From Dr. Tom's Desk

Large healthcare consulting firms, even tech cross-overs such as Oracle, are getting involved in Medicare Advantage consulting.
 
Here’s a recent example of their work, “The Secrets to High-Performing Medicare Advantage Plans.”  Millions of dollars in the making, backed by marketing wizards and Ph.Ds. from our finest universities---and they get it exactly wrong.
 
Lots of boilerplate about “integrative technologies” and “staying ahead of regulatory changes.”
 
Very little useful information.
 
These consultants get gigs because their nameplate gives them credibility and their connections create results.  They don’t possess any special expertise, they are in the influence business.
 
The only influence I have is over your success.
 
Here’s the secrets to a high-performing Medicare Advantage program--free, from someone who creates them from the bottom-up and wants you to be similarly successful. I can help you implement them, I can mentor your physicians or you can take this information on its own and recreate my own nine-figure success.

  • Give you primes skin in the game
  • Educate them in the workings of their contract.
  • Mentor them for success
  • Grow their panels
  • Code up their patients
  • Give them great care 

That’s it.  No extra technology to buy, no hidden costs. Just unleash your medical staff and their skilled innovation on your organization’s Medicare Advantage patients and you’re off to the races.
 
Enjoy your success.

You Should Know

 
CMS’s “2014 Overpayment Rule” has been thrown out by the U.S. District Court in Washington D.C.
 
The 2014 rule established that Medicare Advantage Organizations (MAOs) have 60 days to return overpayment once they were identified by validation audits or be subject to all the sanctions of the False Claims Act.
 
The best detailed look at the reasoning behind throwing out the rule I’ve found is here.
 
But this newsletter is the only place you’ll get an explicit reading of the implications.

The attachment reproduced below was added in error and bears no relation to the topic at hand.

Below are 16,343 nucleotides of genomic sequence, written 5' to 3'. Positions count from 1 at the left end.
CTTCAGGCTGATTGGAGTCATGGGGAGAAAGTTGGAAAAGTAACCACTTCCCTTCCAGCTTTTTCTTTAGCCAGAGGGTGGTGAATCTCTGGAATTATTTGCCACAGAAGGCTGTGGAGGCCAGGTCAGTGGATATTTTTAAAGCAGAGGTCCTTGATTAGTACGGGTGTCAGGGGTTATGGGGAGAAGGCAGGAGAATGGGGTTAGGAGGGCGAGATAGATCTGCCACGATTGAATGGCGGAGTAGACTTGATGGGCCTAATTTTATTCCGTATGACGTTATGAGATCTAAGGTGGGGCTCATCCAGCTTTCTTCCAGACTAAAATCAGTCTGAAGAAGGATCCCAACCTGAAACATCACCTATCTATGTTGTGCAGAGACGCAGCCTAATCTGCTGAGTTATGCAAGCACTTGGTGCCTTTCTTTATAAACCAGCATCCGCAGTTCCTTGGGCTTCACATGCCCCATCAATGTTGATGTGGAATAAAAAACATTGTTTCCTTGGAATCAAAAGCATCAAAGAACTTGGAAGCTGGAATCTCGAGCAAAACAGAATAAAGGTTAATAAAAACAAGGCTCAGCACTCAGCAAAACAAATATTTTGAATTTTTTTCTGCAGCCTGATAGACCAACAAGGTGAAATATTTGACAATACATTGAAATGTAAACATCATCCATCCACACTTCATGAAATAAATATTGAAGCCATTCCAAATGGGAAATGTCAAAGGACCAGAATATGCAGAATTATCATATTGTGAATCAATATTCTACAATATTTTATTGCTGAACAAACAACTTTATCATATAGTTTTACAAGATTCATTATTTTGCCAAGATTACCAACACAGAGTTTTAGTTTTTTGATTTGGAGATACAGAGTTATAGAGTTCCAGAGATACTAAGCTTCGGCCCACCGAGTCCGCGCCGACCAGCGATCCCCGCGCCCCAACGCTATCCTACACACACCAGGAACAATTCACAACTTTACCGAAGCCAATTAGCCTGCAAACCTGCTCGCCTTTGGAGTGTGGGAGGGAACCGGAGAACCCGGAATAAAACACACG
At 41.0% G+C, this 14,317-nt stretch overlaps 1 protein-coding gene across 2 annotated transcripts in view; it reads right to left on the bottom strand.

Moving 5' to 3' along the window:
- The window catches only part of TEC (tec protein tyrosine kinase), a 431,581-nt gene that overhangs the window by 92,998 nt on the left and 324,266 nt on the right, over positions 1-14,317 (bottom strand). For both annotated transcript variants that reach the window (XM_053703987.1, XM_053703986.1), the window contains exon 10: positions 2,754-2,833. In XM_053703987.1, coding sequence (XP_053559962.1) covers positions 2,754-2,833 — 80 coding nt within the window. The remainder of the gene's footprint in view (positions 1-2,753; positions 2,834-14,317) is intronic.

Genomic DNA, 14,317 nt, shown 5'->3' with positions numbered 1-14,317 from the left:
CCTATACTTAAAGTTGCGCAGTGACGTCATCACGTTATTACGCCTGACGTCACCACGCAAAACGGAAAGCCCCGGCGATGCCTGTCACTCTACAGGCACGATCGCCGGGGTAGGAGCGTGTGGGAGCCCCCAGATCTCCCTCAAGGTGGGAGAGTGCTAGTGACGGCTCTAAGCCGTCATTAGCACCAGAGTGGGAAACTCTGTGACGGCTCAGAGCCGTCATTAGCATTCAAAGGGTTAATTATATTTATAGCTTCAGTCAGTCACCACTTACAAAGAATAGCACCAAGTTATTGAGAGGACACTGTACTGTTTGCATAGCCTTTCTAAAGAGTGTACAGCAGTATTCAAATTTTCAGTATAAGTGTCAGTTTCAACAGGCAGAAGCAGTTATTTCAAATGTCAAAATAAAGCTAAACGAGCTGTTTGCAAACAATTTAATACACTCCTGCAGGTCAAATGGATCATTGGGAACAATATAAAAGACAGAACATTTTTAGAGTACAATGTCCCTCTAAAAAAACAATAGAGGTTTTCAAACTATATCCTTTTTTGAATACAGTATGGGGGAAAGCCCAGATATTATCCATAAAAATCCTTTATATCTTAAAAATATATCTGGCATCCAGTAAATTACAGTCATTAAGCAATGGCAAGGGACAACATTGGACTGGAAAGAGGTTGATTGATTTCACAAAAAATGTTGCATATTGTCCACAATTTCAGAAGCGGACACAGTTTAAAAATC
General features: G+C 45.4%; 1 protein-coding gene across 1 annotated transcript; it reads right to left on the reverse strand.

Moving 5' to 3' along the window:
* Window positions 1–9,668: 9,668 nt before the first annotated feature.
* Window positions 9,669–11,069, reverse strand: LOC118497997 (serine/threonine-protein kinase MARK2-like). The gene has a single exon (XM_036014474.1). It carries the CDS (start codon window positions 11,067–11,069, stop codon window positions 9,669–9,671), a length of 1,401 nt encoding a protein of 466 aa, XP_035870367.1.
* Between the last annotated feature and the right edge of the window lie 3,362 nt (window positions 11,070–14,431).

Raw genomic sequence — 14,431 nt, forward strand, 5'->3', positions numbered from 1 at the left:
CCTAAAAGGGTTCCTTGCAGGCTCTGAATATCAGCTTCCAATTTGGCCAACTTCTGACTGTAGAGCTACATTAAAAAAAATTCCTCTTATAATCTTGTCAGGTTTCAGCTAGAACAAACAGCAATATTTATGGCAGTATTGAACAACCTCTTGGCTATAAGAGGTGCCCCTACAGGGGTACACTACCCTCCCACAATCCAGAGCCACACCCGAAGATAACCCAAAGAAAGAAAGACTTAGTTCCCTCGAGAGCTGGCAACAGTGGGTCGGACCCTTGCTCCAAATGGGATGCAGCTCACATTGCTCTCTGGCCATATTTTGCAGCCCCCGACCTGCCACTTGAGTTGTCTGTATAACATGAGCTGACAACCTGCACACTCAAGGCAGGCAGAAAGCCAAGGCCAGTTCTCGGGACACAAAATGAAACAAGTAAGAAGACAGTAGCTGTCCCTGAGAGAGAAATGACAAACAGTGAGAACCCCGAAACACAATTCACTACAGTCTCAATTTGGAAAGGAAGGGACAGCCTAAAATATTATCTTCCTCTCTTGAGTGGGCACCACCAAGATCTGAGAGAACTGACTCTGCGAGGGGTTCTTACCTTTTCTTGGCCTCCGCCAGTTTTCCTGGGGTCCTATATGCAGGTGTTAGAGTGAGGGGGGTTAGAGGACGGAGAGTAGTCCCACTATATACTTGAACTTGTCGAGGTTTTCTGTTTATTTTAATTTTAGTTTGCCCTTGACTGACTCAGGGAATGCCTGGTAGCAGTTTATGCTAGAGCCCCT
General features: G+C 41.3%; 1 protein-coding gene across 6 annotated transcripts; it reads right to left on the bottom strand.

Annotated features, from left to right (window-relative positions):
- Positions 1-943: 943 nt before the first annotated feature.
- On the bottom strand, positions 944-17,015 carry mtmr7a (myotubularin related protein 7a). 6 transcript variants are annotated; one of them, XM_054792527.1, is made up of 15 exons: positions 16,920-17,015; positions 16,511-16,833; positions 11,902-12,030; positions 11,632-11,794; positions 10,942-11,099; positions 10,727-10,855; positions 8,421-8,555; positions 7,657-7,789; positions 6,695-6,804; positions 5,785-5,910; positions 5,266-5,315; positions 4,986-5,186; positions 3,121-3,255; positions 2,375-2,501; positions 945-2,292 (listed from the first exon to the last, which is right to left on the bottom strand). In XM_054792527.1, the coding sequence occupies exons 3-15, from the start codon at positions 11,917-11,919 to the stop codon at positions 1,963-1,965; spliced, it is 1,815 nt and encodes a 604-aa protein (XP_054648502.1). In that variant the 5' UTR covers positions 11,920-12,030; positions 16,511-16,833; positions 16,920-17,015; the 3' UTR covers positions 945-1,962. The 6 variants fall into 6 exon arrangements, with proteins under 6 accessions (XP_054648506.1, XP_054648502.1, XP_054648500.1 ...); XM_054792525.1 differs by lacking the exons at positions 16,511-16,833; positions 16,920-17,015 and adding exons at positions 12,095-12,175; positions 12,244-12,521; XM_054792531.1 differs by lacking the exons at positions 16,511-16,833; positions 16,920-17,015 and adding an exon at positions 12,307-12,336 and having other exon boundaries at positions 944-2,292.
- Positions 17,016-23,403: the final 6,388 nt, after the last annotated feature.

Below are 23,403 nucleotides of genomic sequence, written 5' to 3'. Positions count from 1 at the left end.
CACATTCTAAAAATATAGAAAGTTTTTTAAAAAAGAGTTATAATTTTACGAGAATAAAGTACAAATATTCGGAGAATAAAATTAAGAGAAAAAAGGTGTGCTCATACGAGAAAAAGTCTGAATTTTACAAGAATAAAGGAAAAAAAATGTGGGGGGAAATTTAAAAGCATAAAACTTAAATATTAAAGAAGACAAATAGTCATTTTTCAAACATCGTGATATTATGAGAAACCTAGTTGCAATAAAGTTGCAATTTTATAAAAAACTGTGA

What are they?
 
As of right now, absent blatant fraud, there is no mechanism for recovering over-coding overpayments from MAOs. It sounds ridiculous, but it’s true.
 
CMS is going to have to completely redo its 2014 overpayment regulations.  And to satisfy the court, it’s going to have to do it in such a way as to be even more complex than it is now.
 
It’s hard to imagine any new rule is going to be enforced retroactively.
 
Your action is clear.
 
Code.
 
Follow the ICD-10 instructions guidelines and guidelines---but feel free to code aggressively.  Just don’t go crazy and submit codes for conditions that don’t exist or aren’t treated.
 
During this hiatus, no one is ever going to call you on aggressive coding.
 
Least of all your insurance partners. 
 
They’ll still do validation audits and keep up the appearance of compliance. They may even send back some self-identified overpayments to CMS. But it will be just for show.
 
Why is no one else giving you this interpretation of events?
 
Because when the burglar finds the bank vault isn’t locked at night, he’s unlikely to tell anyone.
 
I, on the other hand, will tell you exactly how it is.
 
So, code---ethically, accurately, but feel free to go right up to the line.
 
When the environment changes, I’ll let you know.
 

Tip From Tom

 “The more skin the primary care provider has in the game, the more efficient, cost-effective and sustainably profitable the Medicare Advantage contract.”
 
Can telemedicine fill the gap when Samantha loses her doctor?  She learns more than she bargains for trying to keep her family safe. Share her journey.

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